Canadian electricity demand declines in key provinces in wake of COVID-19 lockdown

The three largest provincial power markets in Canada – Quebec, Ontario, and Alberta – consume more than 70% of the country’s total electricity supply. Since the implementation of the country’s COVID-19 lockdown measures all three provinces have experienced a decline in electricity consumption principally due to reduced loads from industrial and commercial customers according to GlobalData, a leading data and analytics company.

Quebec is the largest producer and consumer of electricity in Canada, consuming approximately 35% of the country’s total demand, and has seen a 6% decline in electricity demand year on year during the lockdown period. Ontario, the second largest electricity consumer in Canada, accounting for almost 27% of the total electricity generated, has seen the daily-average electricity demand fall by *7.91% since lockdown. Electricity loads in Alberta dropped by 10% in the five weeks from March 16, 2020, compared to the previous year.

In addition to managing changing levels in electricity demand, Power utilities across Canada are experiencing project delays due to supply chain issues with vital equipment. Canada is largely dependent on power equipment imports from China and the shutting down of the Chinese economy has affected the sourcing and supply of power equipment, particularly in the Canadian renewable and transmission projects space.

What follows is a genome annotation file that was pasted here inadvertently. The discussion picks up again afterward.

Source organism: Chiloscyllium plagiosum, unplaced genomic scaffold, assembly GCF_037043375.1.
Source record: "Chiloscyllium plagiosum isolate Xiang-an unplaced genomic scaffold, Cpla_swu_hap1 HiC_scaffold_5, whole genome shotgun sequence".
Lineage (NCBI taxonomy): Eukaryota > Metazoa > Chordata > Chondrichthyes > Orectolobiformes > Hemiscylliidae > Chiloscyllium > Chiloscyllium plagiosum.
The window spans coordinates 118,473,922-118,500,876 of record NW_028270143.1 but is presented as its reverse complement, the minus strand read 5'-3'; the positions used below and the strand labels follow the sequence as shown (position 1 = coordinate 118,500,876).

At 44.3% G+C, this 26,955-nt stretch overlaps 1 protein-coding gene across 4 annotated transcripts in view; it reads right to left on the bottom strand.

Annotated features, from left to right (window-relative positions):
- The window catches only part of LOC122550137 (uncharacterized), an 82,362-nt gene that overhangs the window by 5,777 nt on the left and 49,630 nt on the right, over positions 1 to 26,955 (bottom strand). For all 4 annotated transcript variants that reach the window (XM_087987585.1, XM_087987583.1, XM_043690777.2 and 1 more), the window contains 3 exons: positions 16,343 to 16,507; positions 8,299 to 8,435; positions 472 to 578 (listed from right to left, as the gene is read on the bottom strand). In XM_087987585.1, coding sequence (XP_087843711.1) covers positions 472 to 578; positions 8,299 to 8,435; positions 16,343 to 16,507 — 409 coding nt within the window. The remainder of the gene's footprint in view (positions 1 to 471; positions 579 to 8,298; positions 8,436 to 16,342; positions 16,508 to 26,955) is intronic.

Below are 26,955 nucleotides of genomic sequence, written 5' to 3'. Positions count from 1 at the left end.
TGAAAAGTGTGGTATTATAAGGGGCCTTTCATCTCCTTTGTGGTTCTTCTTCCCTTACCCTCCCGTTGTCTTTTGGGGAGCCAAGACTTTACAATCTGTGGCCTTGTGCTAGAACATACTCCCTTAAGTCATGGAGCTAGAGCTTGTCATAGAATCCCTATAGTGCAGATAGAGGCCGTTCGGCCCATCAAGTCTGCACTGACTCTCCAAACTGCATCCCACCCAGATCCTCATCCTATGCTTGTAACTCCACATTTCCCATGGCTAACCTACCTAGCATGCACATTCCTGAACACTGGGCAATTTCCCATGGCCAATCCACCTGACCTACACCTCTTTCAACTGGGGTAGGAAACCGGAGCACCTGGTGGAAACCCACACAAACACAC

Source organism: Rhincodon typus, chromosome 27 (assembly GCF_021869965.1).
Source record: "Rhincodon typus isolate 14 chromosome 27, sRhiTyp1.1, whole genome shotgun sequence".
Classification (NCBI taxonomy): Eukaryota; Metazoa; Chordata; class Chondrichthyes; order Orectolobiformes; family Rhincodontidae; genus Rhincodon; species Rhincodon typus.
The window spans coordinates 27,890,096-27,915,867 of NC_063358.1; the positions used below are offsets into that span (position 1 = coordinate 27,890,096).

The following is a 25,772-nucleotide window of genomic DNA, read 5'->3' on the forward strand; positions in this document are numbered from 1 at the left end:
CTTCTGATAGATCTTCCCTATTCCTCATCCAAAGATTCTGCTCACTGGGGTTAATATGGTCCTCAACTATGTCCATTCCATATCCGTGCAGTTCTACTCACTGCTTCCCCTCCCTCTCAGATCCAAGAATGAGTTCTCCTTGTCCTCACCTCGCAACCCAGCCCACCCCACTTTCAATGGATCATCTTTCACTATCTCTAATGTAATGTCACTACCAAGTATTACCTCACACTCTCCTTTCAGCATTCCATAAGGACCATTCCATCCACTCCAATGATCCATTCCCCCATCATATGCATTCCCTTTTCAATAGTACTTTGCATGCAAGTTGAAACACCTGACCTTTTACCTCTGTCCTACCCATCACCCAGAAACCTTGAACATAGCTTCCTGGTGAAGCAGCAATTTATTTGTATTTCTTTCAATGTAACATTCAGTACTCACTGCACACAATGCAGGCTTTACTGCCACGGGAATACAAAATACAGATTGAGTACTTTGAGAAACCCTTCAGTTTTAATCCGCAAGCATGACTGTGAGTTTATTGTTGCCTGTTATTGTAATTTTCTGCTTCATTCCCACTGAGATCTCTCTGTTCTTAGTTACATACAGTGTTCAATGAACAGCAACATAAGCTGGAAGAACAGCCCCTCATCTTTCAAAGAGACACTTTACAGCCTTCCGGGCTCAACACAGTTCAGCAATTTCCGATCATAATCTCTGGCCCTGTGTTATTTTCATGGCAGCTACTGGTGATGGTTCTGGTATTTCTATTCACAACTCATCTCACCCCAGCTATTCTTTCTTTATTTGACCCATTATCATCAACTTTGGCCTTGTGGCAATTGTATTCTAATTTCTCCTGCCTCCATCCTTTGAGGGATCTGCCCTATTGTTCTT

Somik Das, Senior Power Analyst at GlobalData, comments: “The Canadian economy has also had to contend with the impact of the fall in oil prices as interest rates and the Canadian dollar fell as a result. Traditional logic suggests that a low oil price is bad news for the renewables energy sector as it will make energy transition to cleaner fuels difficult and unviable in the short term with current economic conditions also increasing  the cost of capital for renewable projects.

“To address the headwinds facing the Canadian energy sector, the government is bringing in relief measures to assist stakeholders in the residential, commercial, and industrial sectors.”

As a relief measure to families, small businesses, and farms; and to facilitate the work-from-home population, the Ontario Electricity Board has suspended its time-of-use pricing.

Das adds: “Although electricity consumption in Canada will recover from its current lows in the second half of the year, post-recovery electricity consumption in the country is expected to decline by 1-2% in 2020.”

* From March 18 to April 28, 2020, the average demand stood at 13.36 GW in Ontario, a 7.91% fall compared to the same period in 2019.

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